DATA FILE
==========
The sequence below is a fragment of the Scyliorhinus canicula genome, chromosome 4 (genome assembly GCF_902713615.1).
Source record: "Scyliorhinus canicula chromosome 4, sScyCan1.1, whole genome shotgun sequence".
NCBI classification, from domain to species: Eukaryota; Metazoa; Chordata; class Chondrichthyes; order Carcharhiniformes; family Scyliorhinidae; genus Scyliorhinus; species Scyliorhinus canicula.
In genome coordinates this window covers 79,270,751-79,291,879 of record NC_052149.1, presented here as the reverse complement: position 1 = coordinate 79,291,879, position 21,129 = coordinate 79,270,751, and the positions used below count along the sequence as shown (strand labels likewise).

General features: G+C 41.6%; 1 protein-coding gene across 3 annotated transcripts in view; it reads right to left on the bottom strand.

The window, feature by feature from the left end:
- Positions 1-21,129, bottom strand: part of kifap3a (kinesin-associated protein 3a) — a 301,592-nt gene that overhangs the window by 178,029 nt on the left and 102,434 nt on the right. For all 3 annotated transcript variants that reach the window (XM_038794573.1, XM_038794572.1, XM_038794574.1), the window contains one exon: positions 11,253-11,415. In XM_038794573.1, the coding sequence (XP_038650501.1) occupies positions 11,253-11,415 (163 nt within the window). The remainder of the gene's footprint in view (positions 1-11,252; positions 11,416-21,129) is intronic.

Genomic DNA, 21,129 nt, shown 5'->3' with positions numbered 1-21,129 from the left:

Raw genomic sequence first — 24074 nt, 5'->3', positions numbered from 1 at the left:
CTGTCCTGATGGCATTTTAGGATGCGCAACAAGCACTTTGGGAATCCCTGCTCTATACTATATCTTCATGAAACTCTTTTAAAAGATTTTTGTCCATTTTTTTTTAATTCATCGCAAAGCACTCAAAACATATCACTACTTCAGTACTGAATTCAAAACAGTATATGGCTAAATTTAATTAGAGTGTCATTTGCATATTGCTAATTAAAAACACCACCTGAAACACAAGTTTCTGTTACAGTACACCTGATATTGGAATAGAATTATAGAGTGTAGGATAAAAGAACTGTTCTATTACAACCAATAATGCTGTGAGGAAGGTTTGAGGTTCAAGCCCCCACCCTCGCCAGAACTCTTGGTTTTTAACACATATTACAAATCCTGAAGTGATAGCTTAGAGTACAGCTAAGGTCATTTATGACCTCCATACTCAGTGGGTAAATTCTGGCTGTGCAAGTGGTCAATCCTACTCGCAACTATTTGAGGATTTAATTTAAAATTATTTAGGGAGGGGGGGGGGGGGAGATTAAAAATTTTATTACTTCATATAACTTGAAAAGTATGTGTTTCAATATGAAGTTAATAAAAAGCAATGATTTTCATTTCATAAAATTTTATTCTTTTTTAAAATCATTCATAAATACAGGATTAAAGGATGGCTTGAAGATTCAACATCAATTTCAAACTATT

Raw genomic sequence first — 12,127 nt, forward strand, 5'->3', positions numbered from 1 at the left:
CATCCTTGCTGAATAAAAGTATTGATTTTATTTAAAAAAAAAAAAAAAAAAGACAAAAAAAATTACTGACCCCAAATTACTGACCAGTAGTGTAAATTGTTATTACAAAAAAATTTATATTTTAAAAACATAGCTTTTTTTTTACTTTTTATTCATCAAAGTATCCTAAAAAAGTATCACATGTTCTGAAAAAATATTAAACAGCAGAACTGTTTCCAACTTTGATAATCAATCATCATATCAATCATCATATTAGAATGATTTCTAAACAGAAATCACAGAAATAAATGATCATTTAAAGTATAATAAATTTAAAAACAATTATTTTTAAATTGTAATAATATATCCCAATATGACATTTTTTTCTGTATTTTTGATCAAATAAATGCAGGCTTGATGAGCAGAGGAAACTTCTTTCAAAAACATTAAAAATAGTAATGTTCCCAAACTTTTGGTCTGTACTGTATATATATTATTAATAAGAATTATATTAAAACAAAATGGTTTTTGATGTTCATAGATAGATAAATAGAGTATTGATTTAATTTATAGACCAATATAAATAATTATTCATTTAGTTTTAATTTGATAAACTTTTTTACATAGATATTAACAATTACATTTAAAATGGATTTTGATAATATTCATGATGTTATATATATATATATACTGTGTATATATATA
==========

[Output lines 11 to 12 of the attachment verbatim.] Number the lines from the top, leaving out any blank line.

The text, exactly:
Raw genomic sequence first — 12,127 nt, forward strand, 5'->3', positions numbered from 1 at the left:
CATCCTTGCTGAATAAAAGTATTGATTTTATTTAAAAAAAAAAAAAAAAAAGACAAAAAAAATTACTGACCCCAAATTACTGACCAGTAGTGTAAATTGTTATTACAAAAAAATTTATATTTTAAAAACATAGCTTTTTTTTTACTTTTTATTCATCAAAGTATCCTAAAAAAGTATCACATGTTCTGAAAAAATATTAAACAGCAGAACTGTTTCCAACTTTGATAATCAATCATCATATCAATCATCATATTAGAATGATTTCTAAACAGAAATCACAGAAATAAATGATCATTTAAAGTATAATAAATTTAAAAACAATTATTTTTAAATTGTAATAATATATCCCAATATGACATTTTTTTCTGTATTTTTGATCAAATAAATGCAGGCTTGATGAGCAGAGGAAACTTCTTTCAAAAACATTAAAAATAGTAATGTTCCCAAACTTTTGGTCTGTACTGTATATATATTATTAATAAGAATTATATTAAAACAAAATGGTTTTTGATGTTCATAGATAGATAAATAGAGTATTGATTTAATTTATAGACCAATATAAATAATTATTCATTTAGTTTTAATTTGATAAACTTTTTTACATAGATATTAACAATTACATTTAAAATGGATTTTGATAATATTCATGATGTTATATATATATATATACTGTGTATATATATA